DESCRIPTIONA salmonella infection is a general infection caused by one of the 12,000 or more germs in the salmonella family. The gastrointestinal tract and lymphatic system are involved. Appropriate health care includes: self-care; physician's monitoring of general condition and medications, if symptoms continue longer than 48 hours or for complications; hospitalization (rare).
SIGNS & SYMPTOMSDiarrhea, often accompanied by abdominal cramps. In mild cases, diarrhea may be only 2 or 3 loose bowel movements a day. In severe cases, it may be watery diarrhea as often as every 10 or 15 minutes.
Vomiting; fever; blood in the stool (sometimes).
A relatively mild salmonella infection may be mistaken for simple gastroenteritis.
CAUSESInfection with salmonella bacteria after eating meat that contains the bacteria. Salmonella bacteria survive freezing, but thorough cooking kills them. Pet turtles can also carry salmonella bacteria.
Salmonella epidemics often occur when many people eat the same contaminated food at a picnic, social gathering, or restaurant. The infection can be transmitted from person to person.
Recent gastrointestinal illness; crowded or unsanitary living conditions.
PREVENTING COMPLICATIONS OR RECURRENCE
Follow these recommendations for your child and yourself in any area with a substandard water supply:
-- Drink purified water, boil water, or add 2 to 4 drops of 4% to 6% chlorine bleach to each quart of water 30 minutes before use.
-- If in a hotel, draw hot water from the faucet, let it cool and use it as drinking water.
-- Don't use ice.
-- Don't eat raw fruits and vegetables unless you can peel them.
Other instructions for your family:
Drink only pasteurized milk.
Wash your hands after bowel movements and before handling food.
Isolate anyone in the family who has the infection.
Ask your doctor about preventive antibiotics before traveling in countries with unsanitary water and food supplies.
Your own observation of symptoms.
Medical history and physical exam by a doctor.
Laboratory stool studies.
Dehydration from excessive diarrhea and vomiting. Severe dehydration can be fatal, especially in infants.
Infection of other organs, such as the kidneys, gallbladder, spleen, and lungs, from salmonella bacteria in the bloodstream (rare).
Most salmonella infections are mild and curable with treatment in 24 to 48 hours. Children with severe infections require hospitalization and isolation. The infection may last 2 to 3 weeks.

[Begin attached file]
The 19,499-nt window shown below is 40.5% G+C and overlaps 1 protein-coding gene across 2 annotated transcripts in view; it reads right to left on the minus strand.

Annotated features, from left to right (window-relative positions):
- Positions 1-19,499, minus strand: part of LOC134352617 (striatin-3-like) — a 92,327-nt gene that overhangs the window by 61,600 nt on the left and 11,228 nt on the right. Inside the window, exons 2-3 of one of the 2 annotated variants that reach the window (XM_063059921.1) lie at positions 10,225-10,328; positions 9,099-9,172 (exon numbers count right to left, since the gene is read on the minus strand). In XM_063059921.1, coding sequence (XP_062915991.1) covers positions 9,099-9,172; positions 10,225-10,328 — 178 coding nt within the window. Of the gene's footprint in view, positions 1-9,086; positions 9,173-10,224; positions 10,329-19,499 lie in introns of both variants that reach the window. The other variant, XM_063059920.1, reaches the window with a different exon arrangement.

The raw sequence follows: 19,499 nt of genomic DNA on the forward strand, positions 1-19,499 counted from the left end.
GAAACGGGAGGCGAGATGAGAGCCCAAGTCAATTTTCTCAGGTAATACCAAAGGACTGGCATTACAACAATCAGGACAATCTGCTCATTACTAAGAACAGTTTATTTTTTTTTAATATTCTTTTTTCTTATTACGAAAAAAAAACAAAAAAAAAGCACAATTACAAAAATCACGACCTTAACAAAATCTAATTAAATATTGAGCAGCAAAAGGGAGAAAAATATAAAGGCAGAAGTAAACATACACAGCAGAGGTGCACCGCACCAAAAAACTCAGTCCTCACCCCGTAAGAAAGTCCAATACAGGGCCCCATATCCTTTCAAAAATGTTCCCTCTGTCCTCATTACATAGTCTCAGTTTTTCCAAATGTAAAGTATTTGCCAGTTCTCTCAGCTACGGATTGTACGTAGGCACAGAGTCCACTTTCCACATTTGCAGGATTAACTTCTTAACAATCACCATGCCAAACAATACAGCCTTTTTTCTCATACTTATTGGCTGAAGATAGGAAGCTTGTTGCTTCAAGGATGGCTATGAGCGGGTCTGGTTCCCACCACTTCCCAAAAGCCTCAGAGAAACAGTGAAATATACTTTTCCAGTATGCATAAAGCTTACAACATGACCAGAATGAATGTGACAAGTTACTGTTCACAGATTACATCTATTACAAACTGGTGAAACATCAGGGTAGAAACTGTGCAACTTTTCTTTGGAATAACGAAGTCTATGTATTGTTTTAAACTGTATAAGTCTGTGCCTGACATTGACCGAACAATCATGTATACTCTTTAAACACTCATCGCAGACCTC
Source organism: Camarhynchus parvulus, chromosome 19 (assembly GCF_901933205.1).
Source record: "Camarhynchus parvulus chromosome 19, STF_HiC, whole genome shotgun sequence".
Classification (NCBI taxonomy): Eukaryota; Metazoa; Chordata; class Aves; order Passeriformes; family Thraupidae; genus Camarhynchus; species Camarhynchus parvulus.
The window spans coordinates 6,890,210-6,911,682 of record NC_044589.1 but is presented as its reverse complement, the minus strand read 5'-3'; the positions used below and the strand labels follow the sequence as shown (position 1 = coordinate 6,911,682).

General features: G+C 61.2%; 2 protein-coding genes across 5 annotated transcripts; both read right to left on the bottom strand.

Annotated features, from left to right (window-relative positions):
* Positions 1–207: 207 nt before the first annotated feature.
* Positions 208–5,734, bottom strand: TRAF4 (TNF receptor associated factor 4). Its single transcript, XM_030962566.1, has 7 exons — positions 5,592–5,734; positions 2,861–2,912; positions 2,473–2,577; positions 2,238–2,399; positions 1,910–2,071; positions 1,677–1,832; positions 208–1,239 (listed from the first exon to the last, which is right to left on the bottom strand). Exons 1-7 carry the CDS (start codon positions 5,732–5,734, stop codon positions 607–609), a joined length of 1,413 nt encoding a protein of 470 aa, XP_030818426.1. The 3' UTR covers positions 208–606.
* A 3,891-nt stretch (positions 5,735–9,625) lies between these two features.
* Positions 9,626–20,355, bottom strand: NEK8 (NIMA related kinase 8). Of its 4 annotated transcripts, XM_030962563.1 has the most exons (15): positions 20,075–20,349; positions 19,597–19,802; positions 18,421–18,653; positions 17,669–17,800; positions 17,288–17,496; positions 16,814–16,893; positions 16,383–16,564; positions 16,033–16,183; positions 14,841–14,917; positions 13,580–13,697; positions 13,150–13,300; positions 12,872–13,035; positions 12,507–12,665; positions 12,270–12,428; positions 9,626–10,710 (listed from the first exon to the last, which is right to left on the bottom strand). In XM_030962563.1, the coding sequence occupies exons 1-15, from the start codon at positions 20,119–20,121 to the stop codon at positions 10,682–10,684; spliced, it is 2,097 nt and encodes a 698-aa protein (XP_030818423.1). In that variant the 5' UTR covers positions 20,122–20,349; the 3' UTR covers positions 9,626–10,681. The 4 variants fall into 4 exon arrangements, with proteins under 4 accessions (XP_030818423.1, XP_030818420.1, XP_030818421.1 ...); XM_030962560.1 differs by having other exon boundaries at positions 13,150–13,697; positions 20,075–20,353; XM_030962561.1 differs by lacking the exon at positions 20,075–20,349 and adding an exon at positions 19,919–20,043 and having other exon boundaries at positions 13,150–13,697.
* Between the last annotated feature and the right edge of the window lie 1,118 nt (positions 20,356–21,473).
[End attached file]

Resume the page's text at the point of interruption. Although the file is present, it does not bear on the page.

Isolate the ill child, if possible.
Use a heating pad or hot-water bottle to relieve your child's abdominal cramps.
If diarrhea is severe, use a bedside commode.
Medicine is usually not necessary for mild cases. Anti-diarrhea medications may retard the child's recovery. For severe cases, your doctor may prescribe anti-diarrhea medication, antibiotics to fight infection, and intravenous fluids for severe dehydration.
Your child should stay in bed, except for trips to the bathroom, until at least 3 days after diarrhea, fever, and other symptoms disappear. Then the child can resume normal activities gradually. Flexing the legs regularly in bed helps prevent the formation of blood clots.
DIET & FLUIDS
Offer your child only clear liquids until diarrhea stops. Then serve the child a high-calorie, well-balanced diet. Vitamin and mineral supplements may be helpful after prolonged illness.
OK TO GO TO SCHOOL?When signs of infection have decreased, appetite returns, and alertness, strength, and feeling of well-being will allow.
CALL YOUR DOCTOR IF
Your infant has symptoms of a salmonella infection and shows signs of dehydration, such as dry, wrinkled skin, decreased urination, or dark urine.
Your child has symptoms of a salmonella infection that persist longer than 48 hours.
The following occurs during the illness: fever of 102F (38.9C) or higher; jaundice; cough with blood; worsening diarrhea.